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Improving sound in rehearsal room (rock band).
Old 11th August 2018
  #1
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Improving sound in rehearsal room (rock band).

Hello all!

Our rock band are lucky enough to have our own rehearsal room with the size: 7 meter length, 5 meter width and 2.8 meter height. Ceiling and 3 walls of wood, and one made of concrete. The floor is also concrete, but with thick fabric tiles covering it. One wooden door, and lots of windows on one of the long walls.

So far we have covered the one 5 meter wall behind the drummer with sound absorbers (premade, only 5 cm thick), Bass Traps in the corners and heavy curtains over the windows. the other short wall of concrete is naked, and we are in the process of building 6 absorber panels (20 cm x 95 cm x 57 cm) for it.

Alright, dampening the room is relatively easy - but we don't want to only quiet it all down - we want to improve what's left of sound reflections. So I read about diffusers... But almost all information is about "how to use in control room"... Are they useless in a live band rehearsal room? Should we build some other constructions to improve sound?
Old 19th August 2018
  #2
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Lively place this... 260 views in one week, not a single reply could mean:

1: I ask a stupid question.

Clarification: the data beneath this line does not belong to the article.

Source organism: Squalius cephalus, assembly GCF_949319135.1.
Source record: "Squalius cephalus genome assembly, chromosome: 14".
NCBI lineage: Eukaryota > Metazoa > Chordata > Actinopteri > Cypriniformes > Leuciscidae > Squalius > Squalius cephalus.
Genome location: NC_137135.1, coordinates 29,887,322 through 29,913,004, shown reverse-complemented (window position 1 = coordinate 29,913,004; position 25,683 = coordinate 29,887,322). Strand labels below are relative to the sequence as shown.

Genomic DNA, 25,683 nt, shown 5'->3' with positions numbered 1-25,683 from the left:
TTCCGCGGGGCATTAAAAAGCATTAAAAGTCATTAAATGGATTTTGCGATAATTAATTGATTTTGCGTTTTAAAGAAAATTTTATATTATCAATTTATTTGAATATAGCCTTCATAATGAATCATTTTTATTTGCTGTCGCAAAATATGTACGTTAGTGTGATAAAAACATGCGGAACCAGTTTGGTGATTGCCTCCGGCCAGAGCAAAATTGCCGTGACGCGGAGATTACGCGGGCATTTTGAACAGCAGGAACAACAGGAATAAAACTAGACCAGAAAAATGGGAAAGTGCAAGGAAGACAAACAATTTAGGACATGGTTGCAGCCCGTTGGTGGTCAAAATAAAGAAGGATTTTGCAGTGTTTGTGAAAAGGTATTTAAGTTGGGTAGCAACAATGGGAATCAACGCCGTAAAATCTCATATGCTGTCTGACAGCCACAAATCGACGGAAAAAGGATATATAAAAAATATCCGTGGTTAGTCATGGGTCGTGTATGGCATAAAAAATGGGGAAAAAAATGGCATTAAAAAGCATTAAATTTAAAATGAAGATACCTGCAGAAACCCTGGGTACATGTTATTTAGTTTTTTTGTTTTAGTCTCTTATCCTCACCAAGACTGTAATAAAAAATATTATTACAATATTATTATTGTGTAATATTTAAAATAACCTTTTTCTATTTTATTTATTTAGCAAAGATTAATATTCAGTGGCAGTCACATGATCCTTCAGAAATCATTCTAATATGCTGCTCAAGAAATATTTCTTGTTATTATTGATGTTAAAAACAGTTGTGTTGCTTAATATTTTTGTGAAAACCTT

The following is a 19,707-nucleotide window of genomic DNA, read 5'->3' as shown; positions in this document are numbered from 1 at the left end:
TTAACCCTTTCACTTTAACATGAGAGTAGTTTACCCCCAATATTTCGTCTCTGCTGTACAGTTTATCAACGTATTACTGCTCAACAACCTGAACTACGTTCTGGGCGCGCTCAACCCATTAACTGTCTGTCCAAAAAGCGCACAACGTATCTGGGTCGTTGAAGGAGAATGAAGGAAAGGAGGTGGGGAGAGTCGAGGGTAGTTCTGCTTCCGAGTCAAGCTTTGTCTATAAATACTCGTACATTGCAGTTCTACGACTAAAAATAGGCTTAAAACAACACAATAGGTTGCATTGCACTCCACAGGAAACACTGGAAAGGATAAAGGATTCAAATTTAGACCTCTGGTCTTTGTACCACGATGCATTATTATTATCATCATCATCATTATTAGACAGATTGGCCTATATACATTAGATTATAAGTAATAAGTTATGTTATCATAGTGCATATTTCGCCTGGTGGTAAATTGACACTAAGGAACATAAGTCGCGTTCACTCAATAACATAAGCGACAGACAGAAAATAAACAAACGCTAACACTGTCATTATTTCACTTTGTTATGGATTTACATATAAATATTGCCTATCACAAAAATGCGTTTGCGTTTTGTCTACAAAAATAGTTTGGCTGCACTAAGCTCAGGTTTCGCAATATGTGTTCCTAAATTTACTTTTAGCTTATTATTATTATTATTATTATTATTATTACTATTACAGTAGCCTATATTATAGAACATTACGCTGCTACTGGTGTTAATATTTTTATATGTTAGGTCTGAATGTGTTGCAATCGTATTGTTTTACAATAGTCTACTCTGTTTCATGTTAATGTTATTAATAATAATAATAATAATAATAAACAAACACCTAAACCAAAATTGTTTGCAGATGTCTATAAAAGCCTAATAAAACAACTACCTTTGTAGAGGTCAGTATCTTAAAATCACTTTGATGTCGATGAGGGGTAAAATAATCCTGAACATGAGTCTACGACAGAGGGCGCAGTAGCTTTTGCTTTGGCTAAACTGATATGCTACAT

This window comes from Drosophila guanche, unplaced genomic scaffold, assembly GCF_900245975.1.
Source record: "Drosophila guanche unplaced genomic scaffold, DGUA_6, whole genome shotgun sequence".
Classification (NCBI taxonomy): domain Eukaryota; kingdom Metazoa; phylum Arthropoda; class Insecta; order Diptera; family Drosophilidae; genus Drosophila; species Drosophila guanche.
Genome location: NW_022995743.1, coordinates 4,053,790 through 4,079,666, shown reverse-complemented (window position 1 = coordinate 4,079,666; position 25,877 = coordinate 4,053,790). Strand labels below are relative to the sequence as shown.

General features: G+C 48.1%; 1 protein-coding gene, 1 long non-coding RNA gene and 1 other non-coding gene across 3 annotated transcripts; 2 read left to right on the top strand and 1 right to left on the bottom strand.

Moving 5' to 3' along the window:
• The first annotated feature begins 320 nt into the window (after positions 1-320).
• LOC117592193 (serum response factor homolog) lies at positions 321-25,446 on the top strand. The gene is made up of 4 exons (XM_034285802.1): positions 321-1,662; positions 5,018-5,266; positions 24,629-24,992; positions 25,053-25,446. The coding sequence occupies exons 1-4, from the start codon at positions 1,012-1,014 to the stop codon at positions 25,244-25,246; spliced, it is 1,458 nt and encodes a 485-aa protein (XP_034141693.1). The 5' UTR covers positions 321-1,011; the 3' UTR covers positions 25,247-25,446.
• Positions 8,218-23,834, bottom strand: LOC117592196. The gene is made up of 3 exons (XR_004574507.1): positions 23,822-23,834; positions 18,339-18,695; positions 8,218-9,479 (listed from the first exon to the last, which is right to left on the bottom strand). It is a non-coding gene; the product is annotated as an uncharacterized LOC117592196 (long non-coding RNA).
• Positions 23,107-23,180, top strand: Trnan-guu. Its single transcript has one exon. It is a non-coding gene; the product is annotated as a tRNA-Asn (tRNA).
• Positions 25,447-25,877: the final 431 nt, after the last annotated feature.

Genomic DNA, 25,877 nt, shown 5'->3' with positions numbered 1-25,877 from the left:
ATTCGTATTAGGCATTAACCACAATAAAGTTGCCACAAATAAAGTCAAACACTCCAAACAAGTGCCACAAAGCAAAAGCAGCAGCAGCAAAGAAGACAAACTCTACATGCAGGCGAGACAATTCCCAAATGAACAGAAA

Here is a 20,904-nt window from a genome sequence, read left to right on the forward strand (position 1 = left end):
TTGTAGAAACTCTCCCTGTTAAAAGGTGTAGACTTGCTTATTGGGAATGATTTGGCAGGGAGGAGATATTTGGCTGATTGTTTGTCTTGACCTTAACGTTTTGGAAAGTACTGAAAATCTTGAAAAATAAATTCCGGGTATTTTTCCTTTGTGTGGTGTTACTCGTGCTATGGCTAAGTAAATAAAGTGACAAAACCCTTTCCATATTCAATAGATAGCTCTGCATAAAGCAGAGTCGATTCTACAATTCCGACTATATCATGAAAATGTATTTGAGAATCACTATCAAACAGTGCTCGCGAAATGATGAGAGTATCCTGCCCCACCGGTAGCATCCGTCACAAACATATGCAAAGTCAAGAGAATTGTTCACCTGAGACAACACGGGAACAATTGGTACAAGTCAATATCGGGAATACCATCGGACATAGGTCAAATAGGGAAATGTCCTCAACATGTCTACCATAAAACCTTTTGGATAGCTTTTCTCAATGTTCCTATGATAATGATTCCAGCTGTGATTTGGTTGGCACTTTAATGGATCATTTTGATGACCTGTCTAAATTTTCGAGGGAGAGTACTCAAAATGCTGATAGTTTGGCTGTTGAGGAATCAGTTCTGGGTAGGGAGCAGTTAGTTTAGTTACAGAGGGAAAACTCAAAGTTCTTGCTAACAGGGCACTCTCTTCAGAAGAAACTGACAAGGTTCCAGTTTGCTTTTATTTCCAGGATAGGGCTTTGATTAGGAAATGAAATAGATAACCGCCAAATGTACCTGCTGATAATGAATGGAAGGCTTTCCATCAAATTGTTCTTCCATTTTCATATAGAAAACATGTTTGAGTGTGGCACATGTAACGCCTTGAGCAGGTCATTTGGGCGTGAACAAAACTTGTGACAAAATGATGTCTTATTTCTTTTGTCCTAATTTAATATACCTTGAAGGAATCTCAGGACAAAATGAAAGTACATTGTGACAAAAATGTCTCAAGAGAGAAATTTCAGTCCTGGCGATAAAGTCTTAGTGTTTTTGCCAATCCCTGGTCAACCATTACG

2: I ask a difficult question.
3: My English is so bad no one understand the question.

Either way - I'd love to know the reason, so I can improve my asking...
Old 19th August 2018
  #3
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2


All I remember about the sound quality of a rehearsal space was fighting for adequete mix levels and who was in the best position to hear one another. That concrete wall sounds like a major problem. An outsider opinion may be useless without ears in the room.

Watch some videos about difusion, seems kind of unnecessary in a deadened room though.
Old 19th August 2018
  #4
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IMO, for a rehearsal space, the best you can do on a budget is this:

1. Treat with absorption ("dampen") so you get an RT you like (I like around 300, 400 ms for rehearsals). But don't go overboard.

2. Place all the instruments including amps as far away as possible from all the walls, so you minimise SBIR (early reflection interference). Ideally, in the middle of the room, but amps against a wall and drums facing the amps is OK (or the other way around might be also OK)

3. Place all the instruments relatively close to one another (within reason of course), so that each musician gets as much as possible of direct sound

4. After you do this, you can play with diffusers on sections of walls which are non-absorbent, but IMO this comes last.
Old 19th August 2018
  #5
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Thank you so much for your replies! Alright, seems like treating the concrete wall is the way to go first then. We have now covered about 1/3 of the concrete wall with absorption panels (15cm rockwool in wooden frames, thin fabric as fronts). Would it be an idea to hide the rest of the concrete with wood panel?

I guess we could move the amps closer to the drums... But as mentioned - it narrow down the space where everyone actually hear all instruments...